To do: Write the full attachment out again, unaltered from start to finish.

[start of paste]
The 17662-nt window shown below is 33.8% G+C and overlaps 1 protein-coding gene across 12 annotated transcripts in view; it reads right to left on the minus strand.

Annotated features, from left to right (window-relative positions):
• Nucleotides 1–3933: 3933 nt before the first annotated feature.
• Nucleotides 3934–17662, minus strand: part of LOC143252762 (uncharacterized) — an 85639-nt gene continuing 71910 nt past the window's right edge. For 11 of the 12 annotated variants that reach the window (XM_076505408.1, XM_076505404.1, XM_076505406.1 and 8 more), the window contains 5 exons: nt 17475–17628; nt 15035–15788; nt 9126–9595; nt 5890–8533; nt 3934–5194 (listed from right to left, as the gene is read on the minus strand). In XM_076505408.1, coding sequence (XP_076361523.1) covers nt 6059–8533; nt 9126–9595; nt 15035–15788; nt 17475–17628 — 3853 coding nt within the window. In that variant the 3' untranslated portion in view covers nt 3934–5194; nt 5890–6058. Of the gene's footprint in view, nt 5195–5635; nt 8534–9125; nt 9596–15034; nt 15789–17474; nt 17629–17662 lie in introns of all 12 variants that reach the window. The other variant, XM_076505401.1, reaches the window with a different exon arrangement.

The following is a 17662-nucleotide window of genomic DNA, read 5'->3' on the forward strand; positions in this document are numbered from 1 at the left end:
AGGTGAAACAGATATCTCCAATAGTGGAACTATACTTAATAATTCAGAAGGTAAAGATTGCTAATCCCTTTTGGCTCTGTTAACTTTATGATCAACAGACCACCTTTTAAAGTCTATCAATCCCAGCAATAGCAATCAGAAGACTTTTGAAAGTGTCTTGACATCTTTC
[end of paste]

The 17662-nt window shown below is 33.8% G+C and overlaps 1 protein-coding gene across 12 annotated transcripts in view; it reads right to left on the minus strand.

Annotated features, from left to right (window-relative positions):
• Nucleotides 1–3933: 3933 nt before the first annotated feature.
• Nucleotides 3934–17662, minus strand: part of LOC143252762 (uncharacterized) — an 85639-nt gene continuing 71910 nt past the window's right edge. For 11 of the 12 annotated variants that reach the window (XM_076505408.1, XM_076505404.1, XM_076505406.1 and 8 more), the window contains 5 exons: nt 17475–17628; nt 15035–15788; nt 9126–9595; nt 5890–8533; nt 3934–5194 (listed from right to left, as the gene is read on the minus strand). In XM_076505408.1, coding sequence (XP_076361523.1) covers nt 6059–8533; nt 9126–9595; nt 15035–15788; nt 17475–17628 — 3853 coding nt within the window. In that variant the 3' untranslated portion in view covers nt 3934–5194; nt 5890–6058. Of the gene's footprint in view, nt 5195–5635; nt 8534–9125; nt 9596–15034; nt 15789–17474; nt 17629–17662 lie in introns of all 12 variants that reach the window. The other variant, XM_076505401.1, reaches the window with a different exon arrangement.

The following is a 17662-nucleotide window of genomic DNA, read 5'->3' on the forward strand; positions in this document are numbered from 1 at the left end:
AGGTGAAACAGATATCTCCAATAGTGGAACTATACTTAATAATTCAGAAGGTAAAGATTGCTAATCCCTTTTGGCTCTGTTAACTTTATGATCAACAGACCACCTTTTAAAGTCTATCAATCCCAGCAATAGCAATCAGAAGACTTTTGAAAGTGTCTTGACATCTTTC